Reservations

  • As of 2010, there were 334 federally recognized reservations
  • 22% of American Indians and Alaska Natives lived in American Indian areas or Alaska Native Village Statistical Areas.

Tribes

  • There are 565 federally-recognized Indian tribes.
  • In the 2010 Census, the following tribes had 100,000 or more responses for the American Indian and Alaska Native alone-or-in-any combination population were Cherokee (819,105), Navajo (332,129), Choctaw (195,764), Mexican American Indian (175,494), Chippewa (170,742), Sioux (170,110), Apache (111,810), and Blackfeet (105,304).

Families

  • There were 557,185 American Indian and Alaska Native families in 2010. Of these, 57 percent were married-couple families, including those with children.
  • The median age at first marriage for American Indian and Alaska Native men and women, respectively (in 2010) was 29.6 and 26.8 years old (for those between 15 and 54 years of age).

Housing

  • 54% of American Indian and Alaska Native householders owned their own home in 2010.  (overall population is 65%).

Languages

  • 28%  of American Indians and Alaska Natives 5 and older spoke a language other than English at home, compared with 21 percent for the nation as a whole.
  • 73% of the residents of the Navajo Nation Reservation and Off-Reservation Trust Land, Arizona-New Mexico-Utah, age 5 and older, speak a language other than English at home.

Again, only 8% after centuries of labors.  What can we learn from our history?  What will it take to see 9%?

 

3 Responses to “Numbers on Native Americans: Will They Reach 9%?”

  1. Cory lamb

    Ignore the last comment. It was filled with mistakes. Here is a revised comment: After spending multiple summers as well as six months back in 2009 living on the Navajo reservation as a NAMB semester missionary, I believe the greatest need among Native Americans is informal theological education (deep discipleship) for the pastors and church leaders. The DOM I worked with oversaw 10 churches. Eight were located on the Navajo reservation and two on the Apache reservation. The majority of churches were plateaued and dying and lacking a pastor. There was also some pastors that were biblically unqualified to pastor and some were simply untrained. I can think of only two pastors that were qualified and leading their churches well while I was living there. Mission team after mission team would come through during the summer doing construction projects and vbses which can be helpful but has also created a big mess considering tons of “decisions” for Jesus are made but once the teams leave there is nobody left behind to disciple. As a result, a Navajo may be at the Baptist church one Sunday, at the catholic church the next, at the Mormon church after that, a peyote meeting one weekend, and so on, because no one is explaining to these people who Jesus really is and what it means to follow him. The Navajo reservation is incredibly dark, hurting, in need of Jesus, and in need of people who will go to them and make disciples. The harvest is plentiful, but the workers are few.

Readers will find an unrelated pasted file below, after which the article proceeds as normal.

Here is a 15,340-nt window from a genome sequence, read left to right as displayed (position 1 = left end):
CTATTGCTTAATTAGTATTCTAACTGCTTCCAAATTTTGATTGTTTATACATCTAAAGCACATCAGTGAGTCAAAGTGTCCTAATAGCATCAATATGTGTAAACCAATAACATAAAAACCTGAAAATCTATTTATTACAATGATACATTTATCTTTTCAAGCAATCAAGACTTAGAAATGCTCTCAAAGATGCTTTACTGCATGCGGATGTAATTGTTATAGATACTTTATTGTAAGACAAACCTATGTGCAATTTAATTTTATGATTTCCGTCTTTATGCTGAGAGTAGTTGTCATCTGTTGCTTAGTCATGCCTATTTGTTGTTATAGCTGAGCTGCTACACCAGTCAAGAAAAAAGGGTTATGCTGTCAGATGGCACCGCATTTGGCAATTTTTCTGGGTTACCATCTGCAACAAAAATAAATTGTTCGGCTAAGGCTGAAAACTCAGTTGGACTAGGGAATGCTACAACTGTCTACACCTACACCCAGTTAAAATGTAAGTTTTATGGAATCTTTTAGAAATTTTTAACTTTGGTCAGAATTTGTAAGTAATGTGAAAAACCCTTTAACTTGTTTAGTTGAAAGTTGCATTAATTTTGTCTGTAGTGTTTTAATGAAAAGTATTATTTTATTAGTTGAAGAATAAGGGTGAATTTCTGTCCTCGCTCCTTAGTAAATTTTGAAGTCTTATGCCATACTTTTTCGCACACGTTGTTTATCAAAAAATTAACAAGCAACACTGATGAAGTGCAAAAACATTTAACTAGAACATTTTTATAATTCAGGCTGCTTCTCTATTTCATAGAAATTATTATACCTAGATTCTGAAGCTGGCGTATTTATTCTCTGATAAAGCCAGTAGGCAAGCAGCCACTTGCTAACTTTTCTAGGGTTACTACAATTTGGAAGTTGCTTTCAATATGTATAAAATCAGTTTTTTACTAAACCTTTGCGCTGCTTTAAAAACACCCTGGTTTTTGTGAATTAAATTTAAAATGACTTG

2. JD

    Thanks for sharing, Cory.